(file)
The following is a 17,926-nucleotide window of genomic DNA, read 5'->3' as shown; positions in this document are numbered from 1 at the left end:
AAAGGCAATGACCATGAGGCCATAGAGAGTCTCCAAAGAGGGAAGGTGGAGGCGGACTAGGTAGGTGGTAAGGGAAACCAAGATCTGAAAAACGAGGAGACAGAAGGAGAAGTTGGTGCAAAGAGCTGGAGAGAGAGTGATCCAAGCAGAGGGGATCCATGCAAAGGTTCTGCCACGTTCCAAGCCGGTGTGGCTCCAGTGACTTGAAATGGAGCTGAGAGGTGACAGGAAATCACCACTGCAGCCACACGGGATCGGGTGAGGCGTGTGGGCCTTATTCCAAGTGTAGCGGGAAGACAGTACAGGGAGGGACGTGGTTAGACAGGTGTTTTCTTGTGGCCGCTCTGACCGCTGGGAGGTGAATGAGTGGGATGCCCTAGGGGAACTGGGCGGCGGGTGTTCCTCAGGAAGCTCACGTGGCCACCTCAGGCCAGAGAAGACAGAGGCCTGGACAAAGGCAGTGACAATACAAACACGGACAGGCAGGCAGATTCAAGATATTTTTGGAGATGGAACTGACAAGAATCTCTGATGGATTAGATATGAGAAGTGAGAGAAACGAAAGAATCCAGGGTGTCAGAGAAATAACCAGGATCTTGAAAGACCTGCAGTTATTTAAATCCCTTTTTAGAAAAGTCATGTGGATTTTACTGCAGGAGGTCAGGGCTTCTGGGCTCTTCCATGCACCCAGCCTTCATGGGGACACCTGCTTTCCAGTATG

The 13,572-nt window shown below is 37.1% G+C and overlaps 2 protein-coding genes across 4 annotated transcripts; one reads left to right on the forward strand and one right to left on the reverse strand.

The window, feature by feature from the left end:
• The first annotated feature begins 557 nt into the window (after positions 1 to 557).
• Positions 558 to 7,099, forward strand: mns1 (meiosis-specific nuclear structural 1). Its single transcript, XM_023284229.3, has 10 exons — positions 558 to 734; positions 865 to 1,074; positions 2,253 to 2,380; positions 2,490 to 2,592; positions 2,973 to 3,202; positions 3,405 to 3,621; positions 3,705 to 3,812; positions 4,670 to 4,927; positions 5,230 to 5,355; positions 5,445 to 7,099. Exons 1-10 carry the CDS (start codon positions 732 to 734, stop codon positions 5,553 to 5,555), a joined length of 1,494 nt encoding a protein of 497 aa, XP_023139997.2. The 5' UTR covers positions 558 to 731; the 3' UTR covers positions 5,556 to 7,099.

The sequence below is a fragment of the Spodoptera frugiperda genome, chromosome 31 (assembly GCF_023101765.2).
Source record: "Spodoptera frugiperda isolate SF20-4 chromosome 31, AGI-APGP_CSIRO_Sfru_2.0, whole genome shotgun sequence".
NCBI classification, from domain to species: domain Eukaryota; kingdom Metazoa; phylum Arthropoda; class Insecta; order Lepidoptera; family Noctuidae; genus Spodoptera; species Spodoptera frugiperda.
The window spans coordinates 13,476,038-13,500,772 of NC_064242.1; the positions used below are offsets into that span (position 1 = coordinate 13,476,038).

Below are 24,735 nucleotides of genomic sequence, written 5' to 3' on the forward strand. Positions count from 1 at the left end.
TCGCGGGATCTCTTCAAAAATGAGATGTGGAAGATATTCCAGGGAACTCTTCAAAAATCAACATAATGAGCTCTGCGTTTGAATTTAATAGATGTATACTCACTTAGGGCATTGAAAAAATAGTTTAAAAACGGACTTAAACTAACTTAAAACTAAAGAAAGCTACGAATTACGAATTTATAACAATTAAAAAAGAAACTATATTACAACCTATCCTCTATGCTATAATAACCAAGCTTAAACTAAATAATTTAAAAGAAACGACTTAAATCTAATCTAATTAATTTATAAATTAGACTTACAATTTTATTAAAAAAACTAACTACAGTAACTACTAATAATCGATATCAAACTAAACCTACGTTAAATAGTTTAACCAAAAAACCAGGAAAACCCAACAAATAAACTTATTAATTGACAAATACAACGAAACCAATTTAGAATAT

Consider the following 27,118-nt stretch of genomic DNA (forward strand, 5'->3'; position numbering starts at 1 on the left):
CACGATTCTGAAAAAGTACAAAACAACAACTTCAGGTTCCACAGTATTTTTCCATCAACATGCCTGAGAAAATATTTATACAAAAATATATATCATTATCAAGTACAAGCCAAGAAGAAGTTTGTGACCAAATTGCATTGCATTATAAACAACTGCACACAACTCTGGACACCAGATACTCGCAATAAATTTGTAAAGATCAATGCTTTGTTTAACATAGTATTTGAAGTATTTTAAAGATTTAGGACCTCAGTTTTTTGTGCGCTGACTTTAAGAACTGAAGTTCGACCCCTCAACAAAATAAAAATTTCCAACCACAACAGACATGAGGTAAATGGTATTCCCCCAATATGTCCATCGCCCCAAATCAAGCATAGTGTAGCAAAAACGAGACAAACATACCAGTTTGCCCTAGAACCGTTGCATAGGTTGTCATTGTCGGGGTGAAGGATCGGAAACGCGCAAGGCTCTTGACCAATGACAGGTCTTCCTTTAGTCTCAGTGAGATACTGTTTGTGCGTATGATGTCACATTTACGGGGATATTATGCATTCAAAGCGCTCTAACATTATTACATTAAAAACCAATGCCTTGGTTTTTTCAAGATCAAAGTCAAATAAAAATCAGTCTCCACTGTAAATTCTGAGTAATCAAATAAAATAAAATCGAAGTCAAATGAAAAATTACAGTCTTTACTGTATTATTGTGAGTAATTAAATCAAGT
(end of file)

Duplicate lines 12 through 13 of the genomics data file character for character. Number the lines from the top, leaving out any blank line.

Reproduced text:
TCGCGGGATCTCTTCAAAAATGAGATGTGGAAGATATTCCAGGGAACTCTTCAAAAATCAACATAATGAGCTCTGCGTTTGAATTTAATAGATGTATACTCACTTAGGGCATTGAAAAAATAGTTTAAAAACGGACTTAAACTAACTTAAAACTAAAGAAAGCTACGAATTACGAATTTATAACAATTAAAAAAGAAACTATATTACAACCTATCCTCTATGCTATAATAACCAAGCTTAAACTAAATAATTTAAAAGAAACGACTTAAATCTAATCTAATTAATTTATAAATTAGACTTACAATTTTATTAAAAAAACTAACTACAGTAACTACTAATAATCGATATCAAACTAAACCTACGTTAAATAGTTTAACCAAAAAACCAGGAAAACCCAACAAATAAACTTATTAATTGACAAATACAACGAAACCAATTTAGAATAT

Consider the following 27,118-nt stretch of genomic DNA (forward strand, 5'->3'; position numbering starts at 1 on the left):